Climate change is here. Where is European philanthropy?

 

Dear funders, we have two questions for you.

First, do you get out of bed in the morning thinking about issues like human rights, gender, migration, public health, inequality, peace and security, education, democracy, poverty alleviation, international development, or the wellbeing of future generations?

Second, is your foundation making grants on climate change, or is it signed up to one of the growing number of Philanthropy Commitments on Climate?

If your answer to the first question was yes, and your answer to the second question was no, then your help is needed. Now.

Climate change is with us already, with July 2021 confirmed as the world’s hottest month ever, and extreme weather events causing devastating and widespread impacts across Europe and around the world, from unprecedented wildfires to torrential rain and flooding. We also see millions of young people calling for climate justice around the world, 80 per cent public support for ambitious climate action in some countries, and institutions representing more than one-third of the world’s assets under management committing to net-zero emissions targets.

However, our new report from ClimateWorks Foundation, the European Foundation Centre, and The Hour Is Late shows that climate change mitigation grants still represent less than 2 per cent of total European foundation giving. It is hard to avoid the feeling that the continent’s foundation sector as a whole is missing in action.

Philanthropy has a unique and critical role to play in supporting climate change mitigation by increasing global ambition, supporting innovative solutions, and scaling proven mitigation strategies. Philanthropy can take risks that the public and private sectors can’t or won’t take. It can support frontline advocacy, emerging but unproven breakthrough technologies, and unique collaborations that bring together voices from the public, private, and civil society sectors.

Our new report draws on 6,230 grants worth €1.8 billion from 136 foundations across 2016, 2018, and 2020. While nearly €2 billion may sound like a lot, the total needs to be understood relative to the much larger sums being spent by those trying to slow down decarbonization of the economy and the levels of investment needed to effectively mitigate climate change, not to mention the 98 per cent of European foundation funding going to other issues.

There is some good news. Funding supporting climate change mitigation initiatives in Europe tripled between 2016 and 2018, and funding going from Europe to initiatives in the rest of the world more than tripled. We applaud the substantial new funding commitments made by some of the largest philanthropic foundations in the world and the leadership shown by the growing network of advisors, pooled funds, and others engaged on climate. This is an exciting moment to be tackling this existential crisis, and we see more and more well-known foundations taking up the challenge, but we need to do much more, and quickly.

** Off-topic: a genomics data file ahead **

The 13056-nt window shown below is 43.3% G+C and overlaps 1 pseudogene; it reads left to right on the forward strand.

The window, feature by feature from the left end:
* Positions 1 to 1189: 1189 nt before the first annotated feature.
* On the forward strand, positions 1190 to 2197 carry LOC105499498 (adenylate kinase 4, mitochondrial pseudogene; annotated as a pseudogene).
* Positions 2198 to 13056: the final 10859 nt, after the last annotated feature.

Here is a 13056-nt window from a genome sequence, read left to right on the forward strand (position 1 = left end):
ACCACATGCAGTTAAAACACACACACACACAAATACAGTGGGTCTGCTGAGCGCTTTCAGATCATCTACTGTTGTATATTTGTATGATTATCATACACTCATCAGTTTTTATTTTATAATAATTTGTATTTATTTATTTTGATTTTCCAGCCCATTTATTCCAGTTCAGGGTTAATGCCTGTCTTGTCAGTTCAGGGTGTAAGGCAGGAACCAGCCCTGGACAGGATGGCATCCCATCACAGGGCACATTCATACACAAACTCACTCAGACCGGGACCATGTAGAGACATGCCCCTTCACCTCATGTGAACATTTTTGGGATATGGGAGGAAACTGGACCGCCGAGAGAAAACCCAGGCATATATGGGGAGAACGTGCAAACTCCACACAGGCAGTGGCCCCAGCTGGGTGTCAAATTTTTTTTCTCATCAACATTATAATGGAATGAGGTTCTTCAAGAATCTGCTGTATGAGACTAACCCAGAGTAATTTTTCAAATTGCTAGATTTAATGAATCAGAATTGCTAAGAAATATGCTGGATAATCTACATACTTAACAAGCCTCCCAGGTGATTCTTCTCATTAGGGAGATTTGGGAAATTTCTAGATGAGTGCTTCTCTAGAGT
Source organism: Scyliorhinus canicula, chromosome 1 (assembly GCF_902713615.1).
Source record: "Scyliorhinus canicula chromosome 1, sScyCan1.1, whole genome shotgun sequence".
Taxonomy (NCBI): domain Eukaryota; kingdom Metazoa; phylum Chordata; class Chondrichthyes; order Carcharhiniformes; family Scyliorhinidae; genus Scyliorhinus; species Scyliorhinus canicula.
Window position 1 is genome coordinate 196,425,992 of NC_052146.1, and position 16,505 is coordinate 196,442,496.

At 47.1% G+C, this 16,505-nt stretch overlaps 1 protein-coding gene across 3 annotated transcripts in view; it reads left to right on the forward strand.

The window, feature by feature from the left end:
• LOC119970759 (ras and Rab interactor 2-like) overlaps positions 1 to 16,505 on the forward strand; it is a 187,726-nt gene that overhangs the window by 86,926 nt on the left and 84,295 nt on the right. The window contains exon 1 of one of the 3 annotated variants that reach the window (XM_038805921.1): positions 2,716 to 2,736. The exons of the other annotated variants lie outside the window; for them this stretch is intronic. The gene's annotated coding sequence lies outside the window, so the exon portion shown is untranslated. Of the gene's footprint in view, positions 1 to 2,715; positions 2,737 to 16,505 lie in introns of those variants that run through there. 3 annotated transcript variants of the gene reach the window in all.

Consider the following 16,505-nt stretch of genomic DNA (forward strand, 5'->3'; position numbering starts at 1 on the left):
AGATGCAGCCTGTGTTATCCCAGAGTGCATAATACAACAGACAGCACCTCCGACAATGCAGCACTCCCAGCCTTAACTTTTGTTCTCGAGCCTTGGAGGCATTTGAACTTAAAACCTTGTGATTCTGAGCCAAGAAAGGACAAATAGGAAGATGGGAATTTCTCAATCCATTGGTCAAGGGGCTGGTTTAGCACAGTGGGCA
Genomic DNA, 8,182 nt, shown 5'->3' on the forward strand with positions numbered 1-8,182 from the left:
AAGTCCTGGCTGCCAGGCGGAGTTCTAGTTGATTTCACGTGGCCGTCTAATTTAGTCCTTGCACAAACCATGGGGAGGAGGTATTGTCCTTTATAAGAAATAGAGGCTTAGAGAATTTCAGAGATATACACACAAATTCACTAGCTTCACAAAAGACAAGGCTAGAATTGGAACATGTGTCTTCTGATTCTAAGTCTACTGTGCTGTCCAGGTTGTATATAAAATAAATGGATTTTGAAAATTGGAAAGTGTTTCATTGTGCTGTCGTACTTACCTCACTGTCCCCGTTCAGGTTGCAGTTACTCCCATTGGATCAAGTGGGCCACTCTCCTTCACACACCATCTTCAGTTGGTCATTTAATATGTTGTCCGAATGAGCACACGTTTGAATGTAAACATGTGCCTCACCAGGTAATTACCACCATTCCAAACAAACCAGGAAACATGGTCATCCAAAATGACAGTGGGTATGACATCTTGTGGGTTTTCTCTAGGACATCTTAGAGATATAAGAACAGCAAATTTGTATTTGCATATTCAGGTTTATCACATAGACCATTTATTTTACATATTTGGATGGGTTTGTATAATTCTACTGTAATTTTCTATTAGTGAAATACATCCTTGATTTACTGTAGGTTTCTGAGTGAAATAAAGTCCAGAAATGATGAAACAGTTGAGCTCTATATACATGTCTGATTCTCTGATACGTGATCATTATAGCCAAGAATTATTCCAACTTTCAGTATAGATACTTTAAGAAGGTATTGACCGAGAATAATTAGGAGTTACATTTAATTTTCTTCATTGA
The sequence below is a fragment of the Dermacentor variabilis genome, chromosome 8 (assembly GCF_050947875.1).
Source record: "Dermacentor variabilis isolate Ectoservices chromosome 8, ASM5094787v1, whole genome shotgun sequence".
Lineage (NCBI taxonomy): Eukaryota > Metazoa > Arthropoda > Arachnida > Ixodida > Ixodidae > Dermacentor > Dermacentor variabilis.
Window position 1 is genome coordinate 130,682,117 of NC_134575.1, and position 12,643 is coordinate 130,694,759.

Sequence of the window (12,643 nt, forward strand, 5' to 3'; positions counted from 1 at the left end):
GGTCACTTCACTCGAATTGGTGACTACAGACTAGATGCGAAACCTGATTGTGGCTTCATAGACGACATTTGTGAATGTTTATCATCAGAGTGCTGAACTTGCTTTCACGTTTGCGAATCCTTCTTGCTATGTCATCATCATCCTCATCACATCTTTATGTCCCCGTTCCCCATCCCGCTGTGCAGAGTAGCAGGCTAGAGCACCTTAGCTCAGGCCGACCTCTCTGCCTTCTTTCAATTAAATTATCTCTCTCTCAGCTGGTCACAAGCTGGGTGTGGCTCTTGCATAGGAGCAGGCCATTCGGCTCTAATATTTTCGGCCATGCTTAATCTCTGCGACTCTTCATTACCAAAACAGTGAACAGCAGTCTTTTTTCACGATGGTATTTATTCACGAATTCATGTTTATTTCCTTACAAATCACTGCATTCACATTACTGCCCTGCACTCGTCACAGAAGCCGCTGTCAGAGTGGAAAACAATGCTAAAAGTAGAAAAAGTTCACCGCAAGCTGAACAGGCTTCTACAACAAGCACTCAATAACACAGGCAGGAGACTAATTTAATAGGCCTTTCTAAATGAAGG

One way to get started is to examine where current foundation funding is already flowing. As our report shows, grants for climate change mitigation within Europe are heavily concentrated in just 10 countries, all but one in Western Europe, and many of which are already among the world’s best performers when it comes to climate policy. This raises the question of whether this is an optimal allocation of scarce philanthropic capital, given that each unit of greenhouse gases emitted has the same impact on climate change, irrespective of where it originates geographically.

It’s also informative to examine the sectors of the economy that are receiving funding, in order to identify gaps and opportunities. We show, for example, that grants focused on transforming transportation account for just 4 per cent of giving focused on Europe, despite transportation being a sector of the economy in which European greenhouse gas emissions are rising quickly. And we demonstrate that grants to support ‘grassroots and movement-building’ amount to less than 1 per cent of total giving in Europe, and just 1.2 per cent of the grants from European foundations to the rest of the world. The report highlights both countries and approaches that are starved of resources, where donors with diverse experiences and budgets can immediately make an impact.

Runaway climate change will make it extremely hard for foundations to achieve their philanthropic goals. Every moment of delay increases the risk that we will render the planet uninhabitable. Conversely, funding for climate solutions now can yield enormous returns in preventing unnecessary harm, particularly for the world’s most vulnerable communities.

There are plenty of people who can provide advice on how to get started, and lots of opportunities to learn from more experienced donors. With just nine years to halve current greenhouse gas emissions and achieve the goals of the Paris Agreement, we can’t afford to reinvent the wheel, and to waste valuable philanthropic capital on fragmented and short-term interventions. With climate change, as Bill McKibben reminds us, ‘winning slowly is the same as losing.’

Jon Cracknell is the founder and director of The Hour Is Late, working with a range of foundations. Hannah Roeyer is a freelance consultant supporting data-driven strategy for foundations and other social good organizations. Helene Desanlis is Associate Director for Global Intelligence at ClimateWorks Foundation.

Tagged in: COP26


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